Because it is my lot in life as a writer — however anonymous — to speak of things that are entertaining and/or truthful, I find myself often torn. Especially now that I am post-40, going on 60. But I’m an open book, if nothing else. The only remaining question is whether said book’s ending is good or bad.   
by Mike Breen 03.19.2012
Posted In: Music Video, Music History at 09:51 AM | Permalink | Comments (0)
 
 
mlb/wood

This Date in Music History: March 19

Musicians who died too soon and happy birthday to Terry Hall of The Specials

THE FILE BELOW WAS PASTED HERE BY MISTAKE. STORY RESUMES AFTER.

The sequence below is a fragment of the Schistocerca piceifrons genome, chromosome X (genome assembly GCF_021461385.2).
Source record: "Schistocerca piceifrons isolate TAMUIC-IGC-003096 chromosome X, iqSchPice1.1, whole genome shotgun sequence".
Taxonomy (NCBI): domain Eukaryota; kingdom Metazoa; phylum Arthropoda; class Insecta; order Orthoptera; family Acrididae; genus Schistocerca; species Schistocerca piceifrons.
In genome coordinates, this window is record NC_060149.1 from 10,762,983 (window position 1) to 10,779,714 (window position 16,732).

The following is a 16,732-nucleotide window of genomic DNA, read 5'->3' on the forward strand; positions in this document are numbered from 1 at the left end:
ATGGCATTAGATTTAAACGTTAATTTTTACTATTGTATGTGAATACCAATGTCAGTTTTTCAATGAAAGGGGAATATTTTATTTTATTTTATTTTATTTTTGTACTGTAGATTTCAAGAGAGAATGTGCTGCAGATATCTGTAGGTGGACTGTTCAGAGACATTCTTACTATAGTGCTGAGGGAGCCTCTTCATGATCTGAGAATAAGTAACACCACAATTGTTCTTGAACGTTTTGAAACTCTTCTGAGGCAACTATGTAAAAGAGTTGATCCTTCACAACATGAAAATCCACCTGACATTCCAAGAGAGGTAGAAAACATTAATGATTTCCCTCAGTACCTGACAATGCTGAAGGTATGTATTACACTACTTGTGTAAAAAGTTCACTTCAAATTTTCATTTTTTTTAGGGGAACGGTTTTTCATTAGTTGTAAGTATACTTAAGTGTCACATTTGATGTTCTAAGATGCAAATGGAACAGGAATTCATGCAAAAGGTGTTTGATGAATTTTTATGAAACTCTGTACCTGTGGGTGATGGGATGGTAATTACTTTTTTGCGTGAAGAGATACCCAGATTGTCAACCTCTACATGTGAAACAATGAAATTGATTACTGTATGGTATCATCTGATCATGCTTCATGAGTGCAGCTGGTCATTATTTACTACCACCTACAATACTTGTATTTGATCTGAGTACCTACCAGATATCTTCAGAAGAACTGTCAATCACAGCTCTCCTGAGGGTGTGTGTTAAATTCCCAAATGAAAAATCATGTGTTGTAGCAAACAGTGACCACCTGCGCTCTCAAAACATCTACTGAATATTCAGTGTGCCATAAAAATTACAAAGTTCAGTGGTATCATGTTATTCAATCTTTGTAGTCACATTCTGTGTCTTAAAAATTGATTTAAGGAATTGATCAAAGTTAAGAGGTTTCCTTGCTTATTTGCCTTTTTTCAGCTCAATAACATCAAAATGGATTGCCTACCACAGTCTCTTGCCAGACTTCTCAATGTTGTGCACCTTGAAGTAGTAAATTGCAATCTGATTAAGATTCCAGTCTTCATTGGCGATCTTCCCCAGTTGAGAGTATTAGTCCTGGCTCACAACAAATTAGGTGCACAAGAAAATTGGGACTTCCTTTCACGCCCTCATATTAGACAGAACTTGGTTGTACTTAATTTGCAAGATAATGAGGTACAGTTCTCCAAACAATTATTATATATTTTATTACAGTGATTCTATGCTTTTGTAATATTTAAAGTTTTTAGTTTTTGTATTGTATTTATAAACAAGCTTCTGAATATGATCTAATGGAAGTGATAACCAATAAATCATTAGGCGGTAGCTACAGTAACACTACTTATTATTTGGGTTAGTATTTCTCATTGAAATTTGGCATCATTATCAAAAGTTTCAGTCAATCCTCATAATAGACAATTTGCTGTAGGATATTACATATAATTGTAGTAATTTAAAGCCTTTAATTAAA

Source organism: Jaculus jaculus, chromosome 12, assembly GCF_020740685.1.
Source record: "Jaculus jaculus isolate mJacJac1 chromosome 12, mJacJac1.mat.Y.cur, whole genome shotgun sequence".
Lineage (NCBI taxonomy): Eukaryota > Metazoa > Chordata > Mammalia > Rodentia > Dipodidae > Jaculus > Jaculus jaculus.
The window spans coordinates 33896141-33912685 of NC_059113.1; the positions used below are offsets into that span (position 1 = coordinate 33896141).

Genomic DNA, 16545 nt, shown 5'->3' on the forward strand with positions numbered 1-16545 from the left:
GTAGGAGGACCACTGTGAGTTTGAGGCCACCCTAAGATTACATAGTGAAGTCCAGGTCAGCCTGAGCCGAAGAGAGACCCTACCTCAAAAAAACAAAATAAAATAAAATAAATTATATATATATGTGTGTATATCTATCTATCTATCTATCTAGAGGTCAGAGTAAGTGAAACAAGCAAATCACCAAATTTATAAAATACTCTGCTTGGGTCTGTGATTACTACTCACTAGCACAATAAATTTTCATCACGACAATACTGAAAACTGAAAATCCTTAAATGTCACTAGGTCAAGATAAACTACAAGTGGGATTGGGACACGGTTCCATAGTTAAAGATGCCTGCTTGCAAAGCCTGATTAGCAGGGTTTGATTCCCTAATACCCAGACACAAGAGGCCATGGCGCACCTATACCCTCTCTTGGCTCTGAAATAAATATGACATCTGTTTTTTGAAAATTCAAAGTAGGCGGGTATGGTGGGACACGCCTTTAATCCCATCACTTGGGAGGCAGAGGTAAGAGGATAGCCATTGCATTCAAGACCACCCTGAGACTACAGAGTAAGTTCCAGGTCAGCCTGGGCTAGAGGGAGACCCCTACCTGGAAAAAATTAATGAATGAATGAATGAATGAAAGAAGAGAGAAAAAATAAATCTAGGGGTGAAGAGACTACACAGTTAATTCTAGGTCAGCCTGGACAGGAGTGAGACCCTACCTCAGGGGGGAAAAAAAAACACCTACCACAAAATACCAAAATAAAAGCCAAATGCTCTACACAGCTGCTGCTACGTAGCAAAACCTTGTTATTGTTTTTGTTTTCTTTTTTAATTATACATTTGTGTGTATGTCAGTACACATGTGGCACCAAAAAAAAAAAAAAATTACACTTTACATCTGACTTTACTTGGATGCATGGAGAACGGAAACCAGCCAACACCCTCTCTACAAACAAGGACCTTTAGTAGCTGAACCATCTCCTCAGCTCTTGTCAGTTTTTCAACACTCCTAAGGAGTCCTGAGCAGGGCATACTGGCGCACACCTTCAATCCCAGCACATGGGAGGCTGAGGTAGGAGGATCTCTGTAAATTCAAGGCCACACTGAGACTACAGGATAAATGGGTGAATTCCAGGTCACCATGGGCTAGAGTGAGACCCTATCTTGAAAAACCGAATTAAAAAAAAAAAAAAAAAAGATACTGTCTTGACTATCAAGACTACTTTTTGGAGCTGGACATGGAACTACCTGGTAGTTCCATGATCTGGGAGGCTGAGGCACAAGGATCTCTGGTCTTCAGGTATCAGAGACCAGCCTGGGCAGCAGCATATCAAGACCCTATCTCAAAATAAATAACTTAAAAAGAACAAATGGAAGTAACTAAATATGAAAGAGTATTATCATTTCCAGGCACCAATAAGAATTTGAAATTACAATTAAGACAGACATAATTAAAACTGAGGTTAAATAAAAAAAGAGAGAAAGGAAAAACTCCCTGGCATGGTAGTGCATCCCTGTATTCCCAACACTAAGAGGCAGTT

This date in music history is a sad one, marking the "gone too soon" deaths of several young musicians with a lot ahead of them. • Guitarist Paul Kossoff was the cofounder of British Rock band Free with singer Paul Rodgers and bassist Andy Fraser. The band's 1970 Fire and Water album spawned the band's best-known song, "All Right Now," but the band split by the end of that year. They reformed in 1972 and put out two more albums before calling it quits for good. Kossoff did solo work, played with many other artists and formed a band called Back Street Crawler. The guitarist was in poor health in the years after Free, reportedly due to drug problems and frustration over the demise of his most successful musical project. Kossoff died on a flight from L.A. to New York in 1976 from heart problems. His father spent the rest of his life campaigning against the perils of drug abuse, even doing a touring one-man show about his son. Kossoff's headstone contains the epitaph, "All Right Now."Kossoff was 25. • Thirty years ago today, guitar great Randy Rhoads, who played with Quiet Riot but became legendary for his work with Ozzy Osbourne, died. The day after a concert with Ozzy in Knoxville, the Classical-influenced six-stringer and the rest of the band stopped at an airstrip for some "joyriding." Rhoads was afraid of flying, but hopped on a small plane because he was told they'd do nothing risky (stylist Rachel Youngblood had a heart condition, so the pilot promised to take it easy) and Rhoads wanted to take some photos from the air. The plane buzzed the band tour bus twice, but on its third attempt, one of the wings was clipped by the the bus and the pilot lost control. The plane went through a tree, crashed into a garage and burst into flames. The pilot, Youngblood and Rhoads all died, their bodies burned beyond recognition.  Rhoads was 25. Here's Ozzy, years later, listening to Rhoads' alleged last recorded guitar solo for the first time in pure awe. • When the "Proto Grunge" band Green River broke up in 1988, the band split into two new groups. Mark Arm and Steve Turner formed the influential Mudhoney, while Bruce Fairweather, Jeff Ament and Stone Gossard formed the glammy Rock band Mother Love Bone with young, enigmatic singer Andrew Wood. MLB signed with PolyGram and released an EP. Then, just days before its debut album was to be released, Wood was found passed out by his girlfriend. He had overdosed on heroin. Placed on life support, Wood died three days after being admitted to the hospital, on this date in 1990. (Ament and Gossard would solider on, finding a new singer — Eddie Vedder — and forming Pearl Jam.)Wood was 24. • Drummer Jeff Ward was a successful drummer from the Ministry camp, meaning he worked with bands like Revolting Cocks, Lard and, of course, Ministry. Ward also spent time playing drums with Nine Inch Nails. The drummer (who also worked with a band called Low Pop Suicide) committed suicide on this date in 1993 by locking himself in his garage with the car running. Ward was 30. Here's a track from another Ministry side project, 1000 Homo DJs, featuring Ward on "cop vocals."Click on for Born This Day featuring Bun B, Billy Sheehan, Ricky Wilson and Terry Hall: